In just three years, Tampa Bay Rays’ Evan Longoria has established himself as one of the elite third basemen in the Major Leagues. In his rookie season, on his way to winning Rookie of the Year, he slugged 27 home runs with a decent average and good production in other offensive categories despite only playing in 122 games. He followed that up with a strong sophomore campaign in which he increased his totals in all five of the major hitting categories. Although he had a great second season, there was reason to believe that he would perform even better in his third year. In 2010, Longoria showed marked improvement and set a career best in steals and batting average. However, he also saw his homer un, RBI and run totals drop, and actually hit five less (22) than he did in his rookie season. However, the decrease in power did have some advantages for his game.
Longoria saw his strikeout total drop and his batting average rise by 13 points. While you could call last year’s totals a letdown, I would actually argue that our expectations were just a little bit too high. It is easy to forget that, at age 25, he is still learning. Longo is still probably a season or two away before we see his real potential, but I would think it is safe to say we will see him continue to improve as a hitter.
Evan Longoria joined Fox Sports Radio with Petros and Money to talk about the strange route he took to get to where he is in the major leagues, what it was like to get drafted by the Rays and land in a division with the Yankees and Red Sox, and how the Rays are going to do moving forward in the division with a retooled Red Sox and Yankees club.
On the strange route he took to get to where he is in the major leagues:
“I was a slow-developing kid. In high school, I was just a lot smaller than I am now, a lot less athletic due to the fact that I was just a late-bloomer. I didn’t really become a man until I was really out of high school and even out of junior college. That really was the turning point for me when I really started to put on weight and gain a little speed and strength in that junior college year and I was able to take that into Long Beach and turn it into something pretty good.”
Whether he has noticed a difference in players attending college vs. those joining the minor leagues and working their way up:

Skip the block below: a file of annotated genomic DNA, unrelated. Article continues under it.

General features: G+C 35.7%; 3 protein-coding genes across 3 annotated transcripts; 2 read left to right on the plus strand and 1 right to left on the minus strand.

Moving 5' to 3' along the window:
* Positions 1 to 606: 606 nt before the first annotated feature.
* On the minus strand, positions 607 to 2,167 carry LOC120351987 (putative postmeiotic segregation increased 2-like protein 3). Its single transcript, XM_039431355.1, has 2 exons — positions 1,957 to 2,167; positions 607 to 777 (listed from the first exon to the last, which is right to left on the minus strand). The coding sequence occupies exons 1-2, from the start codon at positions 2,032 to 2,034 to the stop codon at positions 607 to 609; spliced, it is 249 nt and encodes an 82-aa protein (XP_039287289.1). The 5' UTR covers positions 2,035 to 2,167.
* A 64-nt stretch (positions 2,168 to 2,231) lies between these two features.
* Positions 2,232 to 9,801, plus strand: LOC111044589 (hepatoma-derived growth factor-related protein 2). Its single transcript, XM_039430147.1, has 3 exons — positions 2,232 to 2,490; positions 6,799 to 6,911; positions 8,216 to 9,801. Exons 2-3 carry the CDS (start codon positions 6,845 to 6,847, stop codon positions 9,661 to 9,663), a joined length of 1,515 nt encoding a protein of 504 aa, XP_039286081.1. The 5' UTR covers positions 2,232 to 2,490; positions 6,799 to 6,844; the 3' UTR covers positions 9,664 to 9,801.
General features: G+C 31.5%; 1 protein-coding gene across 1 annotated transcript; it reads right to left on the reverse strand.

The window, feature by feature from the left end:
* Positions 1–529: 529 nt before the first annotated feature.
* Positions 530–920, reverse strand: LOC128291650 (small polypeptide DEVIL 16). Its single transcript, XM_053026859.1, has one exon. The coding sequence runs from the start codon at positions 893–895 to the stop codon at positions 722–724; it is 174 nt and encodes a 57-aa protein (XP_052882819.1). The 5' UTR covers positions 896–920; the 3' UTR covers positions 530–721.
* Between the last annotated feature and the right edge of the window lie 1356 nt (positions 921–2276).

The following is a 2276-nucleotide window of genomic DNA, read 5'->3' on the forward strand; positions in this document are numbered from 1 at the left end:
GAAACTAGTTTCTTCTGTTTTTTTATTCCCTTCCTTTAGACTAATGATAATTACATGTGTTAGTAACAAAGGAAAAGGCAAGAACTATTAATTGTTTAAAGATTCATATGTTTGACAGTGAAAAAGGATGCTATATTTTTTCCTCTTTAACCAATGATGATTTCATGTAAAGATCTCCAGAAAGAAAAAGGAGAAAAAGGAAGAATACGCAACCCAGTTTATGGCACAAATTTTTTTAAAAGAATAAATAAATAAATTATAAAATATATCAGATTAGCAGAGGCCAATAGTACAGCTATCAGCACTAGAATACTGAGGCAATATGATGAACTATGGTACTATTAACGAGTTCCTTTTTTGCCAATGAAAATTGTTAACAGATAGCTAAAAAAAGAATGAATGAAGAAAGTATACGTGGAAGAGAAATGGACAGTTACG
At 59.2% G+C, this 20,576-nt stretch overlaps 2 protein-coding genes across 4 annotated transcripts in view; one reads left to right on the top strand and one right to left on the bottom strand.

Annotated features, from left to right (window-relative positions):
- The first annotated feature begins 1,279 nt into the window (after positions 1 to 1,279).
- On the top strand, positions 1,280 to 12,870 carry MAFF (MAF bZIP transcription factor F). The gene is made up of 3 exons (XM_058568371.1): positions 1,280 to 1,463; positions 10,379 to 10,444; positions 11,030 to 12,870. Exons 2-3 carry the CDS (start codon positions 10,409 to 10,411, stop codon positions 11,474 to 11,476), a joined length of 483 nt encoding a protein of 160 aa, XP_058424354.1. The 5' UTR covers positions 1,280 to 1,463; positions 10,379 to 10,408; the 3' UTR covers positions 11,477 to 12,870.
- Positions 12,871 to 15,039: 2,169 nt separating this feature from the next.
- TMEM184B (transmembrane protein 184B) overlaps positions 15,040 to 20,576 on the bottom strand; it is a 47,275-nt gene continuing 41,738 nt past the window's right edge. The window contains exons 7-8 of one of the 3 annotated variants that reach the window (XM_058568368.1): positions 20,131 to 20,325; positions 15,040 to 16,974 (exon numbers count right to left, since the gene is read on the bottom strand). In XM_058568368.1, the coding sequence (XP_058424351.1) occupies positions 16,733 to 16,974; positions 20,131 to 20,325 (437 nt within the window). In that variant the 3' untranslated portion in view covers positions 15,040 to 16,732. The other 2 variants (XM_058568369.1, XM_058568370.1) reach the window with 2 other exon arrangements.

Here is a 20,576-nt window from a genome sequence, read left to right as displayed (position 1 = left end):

“For me, if I was telling my son to go one route or the other I would definitely advise him to go to college. The transition from high school to professional baseball is a huge step, a huge jump. When I got out of college I went into rookie ball, and A ball and AA ball, that first year I didn’t feel overmatched to a certain extent. I mean I felt that I was a little bit out of place just because there had been guys that had been playing from high school on and they had been playing baseball for five or six years but I didn’t feel too overwhelmed. I thought college was a big help for me.”
What it was like to get drafted by the Rays and land in a division with the Yankees and Red Sox:
“I will tell you what; at the point I didn’t know a whole lot about the Rays. I knew that they were a kind of bottom feeder of that division at the time but that was something that I wasn’t even looking at. I mean I was looking more towards just getting out and playing professional baseball and seeing where I matched up with guys who are already in pro ball and just having the opportunity to play pro baseball in general. Once I got higher and higher up, I started watching the big club a little bit more and see what they were doing. When I got up in 2008 when I had a chance to be up it was such a magical experience I mean all of the pieces fell into place for us. It was just something that I look back on and can’t believe happen but just so happy to be a part of it. I wasn’t really looking at that point to make an impact at the major league level.”
How the Rays are going to do moving forward in the division with a retooled Red Sox and Yankees club:
“Well I am positive. I am very positive. We have a great group of guys, a great core group of guys that I have been around since I signed in 2006, David Price, Reid Brignac, BJ Upton, Sean Rodriguez now from the Angels, Matt Joyce. We have a lot of guys that have been with us still, James Shields and all of our starting staff is pretty much still together minus Garza. So we got a lot of talent left within our organization and I am really looking forward to doing what we did last year. Again, we know, and I have known this since 2008 when I got up, it is tough to be in the market we are in to make those big moves like the Yankees and the Red Sox. That is something that we have dealt with obviously in the three years that I have been up and been able to have some success with it and I think that is what we are looking forward to doing this year as well.”
Tags: 3rd baseman, AL East, ALCS, American League Championship Series, elite third baseman, Evan Longoria, Long Beach State, MLB Baseball, Rookie of the Year Award, Tampa Bay Rays, World Series appearance